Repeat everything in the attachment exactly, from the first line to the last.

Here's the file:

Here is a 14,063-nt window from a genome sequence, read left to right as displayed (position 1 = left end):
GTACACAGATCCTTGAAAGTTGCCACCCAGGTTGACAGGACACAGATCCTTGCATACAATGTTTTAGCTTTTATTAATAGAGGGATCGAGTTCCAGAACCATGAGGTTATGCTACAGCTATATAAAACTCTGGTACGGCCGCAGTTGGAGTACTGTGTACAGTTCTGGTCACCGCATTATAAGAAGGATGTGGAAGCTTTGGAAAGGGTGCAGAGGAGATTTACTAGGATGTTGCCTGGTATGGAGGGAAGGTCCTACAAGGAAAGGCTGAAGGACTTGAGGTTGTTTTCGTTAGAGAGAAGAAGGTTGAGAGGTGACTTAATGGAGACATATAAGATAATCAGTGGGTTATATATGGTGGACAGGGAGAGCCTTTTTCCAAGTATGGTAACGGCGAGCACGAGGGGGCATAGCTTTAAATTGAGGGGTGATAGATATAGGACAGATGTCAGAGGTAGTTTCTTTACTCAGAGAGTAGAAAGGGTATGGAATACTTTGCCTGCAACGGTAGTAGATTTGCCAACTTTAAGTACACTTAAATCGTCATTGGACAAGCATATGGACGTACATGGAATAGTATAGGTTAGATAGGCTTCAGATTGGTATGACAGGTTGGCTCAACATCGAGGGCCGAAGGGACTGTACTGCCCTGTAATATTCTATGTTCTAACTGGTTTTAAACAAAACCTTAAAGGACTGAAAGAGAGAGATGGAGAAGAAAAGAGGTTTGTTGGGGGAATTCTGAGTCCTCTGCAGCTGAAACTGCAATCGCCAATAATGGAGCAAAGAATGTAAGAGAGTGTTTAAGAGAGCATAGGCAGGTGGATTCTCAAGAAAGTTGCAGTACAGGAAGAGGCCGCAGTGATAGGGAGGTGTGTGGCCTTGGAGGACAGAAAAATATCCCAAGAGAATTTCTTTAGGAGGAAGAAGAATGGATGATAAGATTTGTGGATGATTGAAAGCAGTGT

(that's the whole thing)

Here is a 14,063-nt window from a genome sequence, read left to right as displayed (position 1 = left end):
GTACACAGATCCTTGAAAGTTGCCACCCAGGTTGACAGGACACAGATCCTTGCATACAATGTTTTAGCTTTTATTAATAGAGGGATCGAGTTCCAGAACCATGAGGTTATGCTACAGCTATATAAAACTCTGGTACGGCCGCAGTTGGAGTACTGTGTACAGTTCTGGTCACCGCATTATAAGAAGGATGTGGAAGCTTTGGAAAGGGTGCAGAGGAGATTTACTAGGATGTTGCCTGGTATGGAGGGAAGGTCCTACAAGGAAAGGCTGAAGGACTTGAGGTTGTTTTCGTTAGAGAGAAGAAGGTTGAGAGGTGACTTAATGGAGACATATAAGATAATCAGTGGGTTATATATGGTGGACAGGGAGAGCCTTTTTCCAAGTATGGTAACGGCGAGCACGAGGGGGCATAGCTTTAAATTGAGGGGTGATAGATATAGGACAGATGTCAGAGGTAGTTTCTTTACTCAGAGAGTAGAAAGGGTATGGAATACTTTGCCTGCAACGGTAGTAGATTTGCCAACTTTAAGTACACTTAAATCGTCATTGGACAAGCATATGGACGTACATGGAATAGTATAGGTTAGATAGGCTTCAGATTGGTATGACAGGTTGGCTCAACATCGAGGGCCGAAGGGACTGTACTGCCCTGTAATATTCTATGTTCTAACTGGTTTTAAACAAAACCTTAAAGGACTGAAAGAGAGAGATGGAGAAGAAAAGAGGTTTGTTGGGGGAATTCTGAGTCCTCTGCAGCTGAAACTGCAATCGCCAATAATGGAGCAAAGAATGTAAGAGAGTGTTTAAGAGAGCATAGGCAGGTGGATTCTCAAGAAAGTTGCAGTACAGGAAGAGGCCGCAGTGATAGGGAGGTGTGTGGCCTTGGAGGACAGAAAAATATCCCAAGAGAATTTCTTTAGGAGGAAGAAGAATGGATGATAAGATTTGTGGATGATTGAAAGCAGTGT